Lifetime radon mitigation is a simple process that will decrease the amount of radon entering your home. Radon mitigation is usually successful on the first try, but in some cases, additional work is required. If you suspect a problem with radon in your home, contact the Environmental Protection Agency (EPA) for advice. They can provide a list of registered contractors who will be able to help you.
What is the most common method of radon mitigation?
Radon is a naturally occurring gas produced from uranium decay. It rises through soil and bedrock and seeps into buildings via foundations and subfloor levels. As a result, radon levels need to be reduced to safe levels. Radon testing can help identify the problem and determine remediation options. To ensure that radon levels have been effectively reduced, a post-remediation test should be done to measure the results. This should be done at least every two years.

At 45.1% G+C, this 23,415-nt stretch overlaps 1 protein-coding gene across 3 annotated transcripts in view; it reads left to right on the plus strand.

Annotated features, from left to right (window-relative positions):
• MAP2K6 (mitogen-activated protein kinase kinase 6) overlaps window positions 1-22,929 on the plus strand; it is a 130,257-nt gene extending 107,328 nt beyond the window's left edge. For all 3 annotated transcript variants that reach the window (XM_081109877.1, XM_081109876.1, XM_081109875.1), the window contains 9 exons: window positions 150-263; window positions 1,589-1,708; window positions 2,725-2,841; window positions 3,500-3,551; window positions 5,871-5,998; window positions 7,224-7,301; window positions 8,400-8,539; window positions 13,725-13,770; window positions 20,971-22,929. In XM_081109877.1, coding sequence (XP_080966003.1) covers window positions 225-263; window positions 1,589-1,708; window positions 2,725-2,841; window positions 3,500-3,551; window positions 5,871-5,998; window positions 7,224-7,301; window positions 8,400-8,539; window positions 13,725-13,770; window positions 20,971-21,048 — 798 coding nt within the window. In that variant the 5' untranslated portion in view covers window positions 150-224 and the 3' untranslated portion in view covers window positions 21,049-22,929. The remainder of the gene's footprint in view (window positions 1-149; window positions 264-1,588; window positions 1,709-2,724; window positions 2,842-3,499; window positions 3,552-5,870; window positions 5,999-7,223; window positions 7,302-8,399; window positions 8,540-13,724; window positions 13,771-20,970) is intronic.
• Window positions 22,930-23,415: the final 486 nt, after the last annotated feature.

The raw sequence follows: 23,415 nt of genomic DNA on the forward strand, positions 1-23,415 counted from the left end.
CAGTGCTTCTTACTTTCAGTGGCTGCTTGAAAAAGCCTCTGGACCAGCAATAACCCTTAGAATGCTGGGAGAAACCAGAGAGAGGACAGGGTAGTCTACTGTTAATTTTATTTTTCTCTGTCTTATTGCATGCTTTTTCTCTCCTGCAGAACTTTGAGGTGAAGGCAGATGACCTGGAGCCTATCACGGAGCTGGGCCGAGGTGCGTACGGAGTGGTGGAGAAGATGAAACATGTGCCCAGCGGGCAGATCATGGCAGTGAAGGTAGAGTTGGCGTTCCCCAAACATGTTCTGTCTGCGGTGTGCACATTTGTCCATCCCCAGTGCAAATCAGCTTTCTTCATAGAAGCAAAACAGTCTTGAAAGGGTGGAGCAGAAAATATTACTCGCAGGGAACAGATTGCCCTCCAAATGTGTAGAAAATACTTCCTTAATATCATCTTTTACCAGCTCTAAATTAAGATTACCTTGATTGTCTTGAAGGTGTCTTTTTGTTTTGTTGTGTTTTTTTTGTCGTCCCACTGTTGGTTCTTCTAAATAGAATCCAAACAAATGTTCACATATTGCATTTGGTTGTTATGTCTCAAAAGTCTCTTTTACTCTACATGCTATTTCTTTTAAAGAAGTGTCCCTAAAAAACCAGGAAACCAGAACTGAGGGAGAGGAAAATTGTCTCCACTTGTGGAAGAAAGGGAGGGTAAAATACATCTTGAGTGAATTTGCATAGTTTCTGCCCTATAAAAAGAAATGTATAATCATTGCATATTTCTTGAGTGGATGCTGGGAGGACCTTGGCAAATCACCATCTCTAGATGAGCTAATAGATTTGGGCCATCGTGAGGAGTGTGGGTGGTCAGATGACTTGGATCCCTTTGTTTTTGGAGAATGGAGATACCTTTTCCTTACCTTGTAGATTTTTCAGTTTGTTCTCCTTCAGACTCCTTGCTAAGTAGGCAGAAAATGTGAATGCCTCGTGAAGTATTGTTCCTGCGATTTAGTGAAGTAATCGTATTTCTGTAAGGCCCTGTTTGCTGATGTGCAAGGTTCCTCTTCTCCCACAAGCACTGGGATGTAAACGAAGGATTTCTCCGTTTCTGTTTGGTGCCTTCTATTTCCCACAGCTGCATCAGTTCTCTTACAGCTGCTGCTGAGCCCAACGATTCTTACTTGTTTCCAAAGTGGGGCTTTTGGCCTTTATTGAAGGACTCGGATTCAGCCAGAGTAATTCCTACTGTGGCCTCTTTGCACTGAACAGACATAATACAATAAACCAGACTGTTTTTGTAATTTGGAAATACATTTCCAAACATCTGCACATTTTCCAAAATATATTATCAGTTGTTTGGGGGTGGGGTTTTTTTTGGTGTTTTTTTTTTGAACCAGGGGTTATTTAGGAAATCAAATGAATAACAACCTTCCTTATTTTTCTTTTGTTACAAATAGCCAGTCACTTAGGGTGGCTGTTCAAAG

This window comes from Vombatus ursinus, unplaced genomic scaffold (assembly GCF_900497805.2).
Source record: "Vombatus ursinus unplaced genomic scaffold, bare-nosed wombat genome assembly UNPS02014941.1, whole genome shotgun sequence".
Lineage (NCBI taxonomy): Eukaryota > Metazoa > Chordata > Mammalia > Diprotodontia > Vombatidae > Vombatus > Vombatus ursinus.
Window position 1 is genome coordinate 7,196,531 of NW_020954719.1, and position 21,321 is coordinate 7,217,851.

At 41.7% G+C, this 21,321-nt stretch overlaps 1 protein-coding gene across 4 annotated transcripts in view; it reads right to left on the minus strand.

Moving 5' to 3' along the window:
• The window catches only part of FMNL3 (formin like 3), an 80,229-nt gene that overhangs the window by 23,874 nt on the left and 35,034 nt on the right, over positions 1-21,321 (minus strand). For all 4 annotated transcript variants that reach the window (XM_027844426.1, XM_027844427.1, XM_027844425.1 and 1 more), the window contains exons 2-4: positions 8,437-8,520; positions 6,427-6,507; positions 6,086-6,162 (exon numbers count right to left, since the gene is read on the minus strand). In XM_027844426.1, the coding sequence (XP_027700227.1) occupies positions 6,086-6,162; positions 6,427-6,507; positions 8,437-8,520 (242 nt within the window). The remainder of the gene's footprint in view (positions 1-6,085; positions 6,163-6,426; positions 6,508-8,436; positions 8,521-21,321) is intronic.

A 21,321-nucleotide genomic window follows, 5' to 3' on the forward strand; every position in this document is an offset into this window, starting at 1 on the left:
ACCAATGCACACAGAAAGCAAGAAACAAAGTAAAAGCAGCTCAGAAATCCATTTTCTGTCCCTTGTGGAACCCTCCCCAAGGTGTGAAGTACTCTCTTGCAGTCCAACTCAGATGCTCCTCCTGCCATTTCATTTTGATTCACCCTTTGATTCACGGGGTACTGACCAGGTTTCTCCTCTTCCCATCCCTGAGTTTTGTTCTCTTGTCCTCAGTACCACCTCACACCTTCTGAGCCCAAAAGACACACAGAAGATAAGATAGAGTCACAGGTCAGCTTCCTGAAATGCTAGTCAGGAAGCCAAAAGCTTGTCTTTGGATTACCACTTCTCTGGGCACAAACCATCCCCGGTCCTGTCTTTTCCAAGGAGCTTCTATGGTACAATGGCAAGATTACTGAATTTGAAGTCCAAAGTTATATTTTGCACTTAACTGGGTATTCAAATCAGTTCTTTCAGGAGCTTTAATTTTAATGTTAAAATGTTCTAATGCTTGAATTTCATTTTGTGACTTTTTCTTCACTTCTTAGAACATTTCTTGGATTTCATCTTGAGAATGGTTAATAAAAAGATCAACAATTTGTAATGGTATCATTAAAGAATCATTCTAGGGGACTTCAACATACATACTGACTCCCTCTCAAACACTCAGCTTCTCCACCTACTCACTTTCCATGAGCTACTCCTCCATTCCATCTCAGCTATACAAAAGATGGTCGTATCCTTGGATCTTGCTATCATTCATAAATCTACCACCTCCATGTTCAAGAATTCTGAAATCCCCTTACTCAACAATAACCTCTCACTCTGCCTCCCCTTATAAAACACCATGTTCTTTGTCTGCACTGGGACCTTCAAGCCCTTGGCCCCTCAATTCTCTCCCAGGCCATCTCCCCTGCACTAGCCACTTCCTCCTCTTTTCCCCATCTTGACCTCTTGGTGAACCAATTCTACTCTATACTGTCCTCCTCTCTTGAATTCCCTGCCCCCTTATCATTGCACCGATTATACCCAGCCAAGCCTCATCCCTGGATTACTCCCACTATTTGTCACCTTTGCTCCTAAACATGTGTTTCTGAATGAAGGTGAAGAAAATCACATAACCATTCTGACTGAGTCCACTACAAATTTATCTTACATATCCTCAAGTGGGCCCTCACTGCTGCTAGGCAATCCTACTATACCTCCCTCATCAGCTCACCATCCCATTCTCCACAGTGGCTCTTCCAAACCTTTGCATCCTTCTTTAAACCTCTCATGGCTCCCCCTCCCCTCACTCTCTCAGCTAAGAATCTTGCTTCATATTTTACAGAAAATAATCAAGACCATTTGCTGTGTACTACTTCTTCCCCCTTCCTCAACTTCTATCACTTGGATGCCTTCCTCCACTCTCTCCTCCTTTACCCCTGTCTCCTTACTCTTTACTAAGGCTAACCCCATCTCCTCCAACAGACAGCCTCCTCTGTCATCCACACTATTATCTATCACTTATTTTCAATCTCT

Radon mitigation involves sealing up any cracks in the foundation and redirecting the gas outside. The most common radon mitigation method is a sub-slab depressurization system. The system uses a fan and PVC pipe to remove the radon in the soil. This system disperses the radon gas quickly and safely.
The EPA recommends that homeowners test for radon and remediate if they have detected any high levels of the gas. Radon is more likely to enter a home when windows are closed or air circulation is reduced. The EPA suggests that mitigation should be carried out if radon levels are 4 picocuries per liter or more. However, even homes that fall below this level should be remedied.